New Delhi: It sounds scary - but the fact is that you may be wearing clothing covered with cancer-causing dyes, especially if you are a jeans lover! Yes, you heard it right!
As per a report in TOI, residents at Delhi's Mustafabad town believe that the use of toxic chemicals to dye jeans by the denim dying units in Shiv Vihar in northeast Delhi is responsible for the abnormal rate of cancer in the locality.
Considering the case of Alok Rathore, a 16-year-old class VIII student living in the same locality, the link between cancer and dyes even got suspicious. It is said that the student had to have his right hand severed to prevent a cancer from spreading.
Although no study has been conducted yet in this northeast area, people living in the locality trace the origin of the abnormal rate of cancer to toxic chemicals used by the denim dyeing units, the TOI report added.
One possible reason is that since residents depend on borewells, it is quite likely that the acids, dyes and untreated effluents leaked into the drain, which flow into the groundwater eventually.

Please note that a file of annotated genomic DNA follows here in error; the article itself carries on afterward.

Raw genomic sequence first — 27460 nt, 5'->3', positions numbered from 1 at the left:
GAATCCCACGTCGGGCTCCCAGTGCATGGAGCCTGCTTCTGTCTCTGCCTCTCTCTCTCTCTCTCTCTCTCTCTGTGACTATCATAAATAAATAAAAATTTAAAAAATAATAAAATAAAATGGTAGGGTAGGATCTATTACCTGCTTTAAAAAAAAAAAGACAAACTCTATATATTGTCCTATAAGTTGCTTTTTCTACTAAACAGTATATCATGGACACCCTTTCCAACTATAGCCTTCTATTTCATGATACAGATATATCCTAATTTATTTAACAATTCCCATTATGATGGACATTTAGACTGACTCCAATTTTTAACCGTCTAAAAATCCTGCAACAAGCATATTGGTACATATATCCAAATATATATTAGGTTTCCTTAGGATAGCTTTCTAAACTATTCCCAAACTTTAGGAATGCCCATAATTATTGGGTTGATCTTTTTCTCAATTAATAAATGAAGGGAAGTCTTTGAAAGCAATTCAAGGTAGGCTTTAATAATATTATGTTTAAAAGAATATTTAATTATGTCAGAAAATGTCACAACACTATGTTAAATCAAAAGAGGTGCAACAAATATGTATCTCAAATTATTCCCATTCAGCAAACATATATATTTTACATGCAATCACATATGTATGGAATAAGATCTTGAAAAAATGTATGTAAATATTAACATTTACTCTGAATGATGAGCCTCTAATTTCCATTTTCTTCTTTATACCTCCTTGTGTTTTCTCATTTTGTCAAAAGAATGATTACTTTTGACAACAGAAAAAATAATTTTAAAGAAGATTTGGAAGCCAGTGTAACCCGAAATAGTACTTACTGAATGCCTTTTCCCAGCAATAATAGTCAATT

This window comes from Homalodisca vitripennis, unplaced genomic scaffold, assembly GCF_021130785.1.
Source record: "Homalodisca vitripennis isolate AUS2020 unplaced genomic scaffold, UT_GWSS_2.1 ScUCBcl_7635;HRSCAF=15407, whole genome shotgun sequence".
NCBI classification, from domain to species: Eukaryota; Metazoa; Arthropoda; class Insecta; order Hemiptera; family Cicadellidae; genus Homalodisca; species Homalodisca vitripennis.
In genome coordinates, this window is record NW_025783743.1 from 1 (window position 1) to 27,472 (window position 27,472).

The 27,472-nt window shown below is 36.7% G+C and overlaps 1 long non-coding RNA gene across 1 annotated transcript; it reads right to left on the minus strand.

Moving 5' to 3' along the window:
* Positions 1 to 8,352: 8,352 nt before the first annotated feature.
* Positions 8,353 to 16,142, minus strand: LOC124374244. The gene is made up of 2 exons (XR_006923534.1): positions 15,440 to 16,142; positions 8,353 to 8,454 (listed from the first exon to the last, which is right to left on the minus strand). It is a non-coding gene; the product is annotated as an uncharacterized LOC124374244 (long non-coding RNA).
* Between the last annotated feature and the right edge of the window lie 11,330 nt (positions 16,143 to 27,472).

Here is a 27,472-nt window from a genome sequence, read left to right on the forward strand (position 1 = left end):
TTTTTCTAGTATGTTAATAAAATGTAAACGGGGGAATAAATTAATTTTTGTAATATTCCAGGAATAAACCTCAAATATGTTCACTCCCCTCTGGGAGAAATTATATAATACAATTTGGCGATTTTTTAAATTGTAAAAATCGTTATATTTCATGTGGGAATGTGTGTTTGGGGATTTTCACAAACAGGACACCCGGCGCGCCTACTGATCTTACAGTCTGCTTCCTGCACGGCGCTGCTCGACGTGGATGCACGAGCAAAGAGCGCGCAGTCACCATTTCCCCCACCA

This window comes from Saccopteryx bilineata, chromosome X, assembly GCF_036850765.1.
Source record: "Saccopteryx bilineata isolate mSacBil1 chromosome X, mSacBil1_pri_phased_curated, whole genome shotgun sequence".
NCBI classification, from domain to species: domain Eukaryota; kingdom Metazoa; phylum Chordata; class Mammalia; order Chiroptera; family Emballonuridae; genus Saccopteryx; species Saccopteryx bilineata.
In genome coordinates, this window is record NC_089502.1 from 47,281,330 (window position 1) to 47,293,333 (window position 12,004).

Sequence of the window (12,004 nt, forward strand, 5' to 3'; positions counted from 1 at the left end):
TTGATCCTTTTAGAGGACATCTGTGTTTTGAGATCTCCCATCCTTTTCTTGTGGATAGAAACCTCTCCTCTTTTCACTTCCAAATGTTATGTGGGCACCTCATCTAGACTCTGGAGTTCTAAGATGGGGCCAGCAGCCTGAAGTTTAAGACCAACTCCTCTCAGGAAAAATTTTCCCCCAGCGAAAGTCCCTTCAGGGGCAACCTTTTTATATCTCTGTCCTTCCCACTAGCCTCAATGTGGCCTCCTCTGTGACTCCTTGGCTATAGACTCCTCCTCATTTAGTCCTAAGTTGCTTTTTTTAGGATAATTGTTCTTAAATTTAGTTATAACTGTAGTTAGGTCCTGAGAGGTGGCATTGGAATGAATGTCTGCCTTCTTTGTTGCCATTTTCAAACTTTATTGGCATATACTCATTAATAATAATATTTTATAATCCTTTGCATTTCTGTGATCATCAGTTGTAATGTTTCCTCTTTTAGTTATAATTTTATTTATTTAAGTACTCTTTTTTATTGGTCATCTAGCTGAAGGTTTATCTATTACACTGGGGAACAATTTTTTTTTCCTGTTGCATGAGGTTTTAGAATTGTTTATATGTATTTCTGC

According to oncologist PK Julka, former professor at the department of radiotherapy and oncology in AIIMS, aniline dyes are indeed known to cause cancers.
"In Mustafabad, there is no proof yet that seepage into groundwater is behind these problems," he was quoted as saying by TOI.
He said the authorities must immediately order a detailed survey and carry out a scientific study of cancer incidence and causes.
The TOI report added that it had detected two deaths and eight suspected tumour cases in the two lanes of Shiv Vihar Phase 10 alone, and teenager Rathore who no longer goes to school is one of them.
It said that two others living in the same lane have died in the past couple of months. While one had been diagnosed with blood cancer, the other succumbed to throat cancer.
Criticising the government for failing to provide water to the localities in Mustafabad, including Shiv Vihar, Akash Sharma, whose grandfather also died of cancer, said, “the water tankers do come, but they cannot provide enough water for such a large population”.
Not aware of the possible health hazard of dyes, the dyeing units operate in tin sheds and temporary housings in Shiv Vihar, using bamboo scaffoldings to hold up hundreds of blue jeans to dry as a pungent smell hangs in the air and gutters run inky blue.
“Chances are most of the jeans available at Sunday bazars in Delhi have gone via Mustafabad,” said 22-year-old Naushad, a dyer at a jeans unit in Shiv Vihar, with pride.
While most of us are being careful when it comes to eating habit, the case of Mustafabad gives a chilling thought to wonder whether the shirt or trouser you're wearing right now might contain deadly chemicals.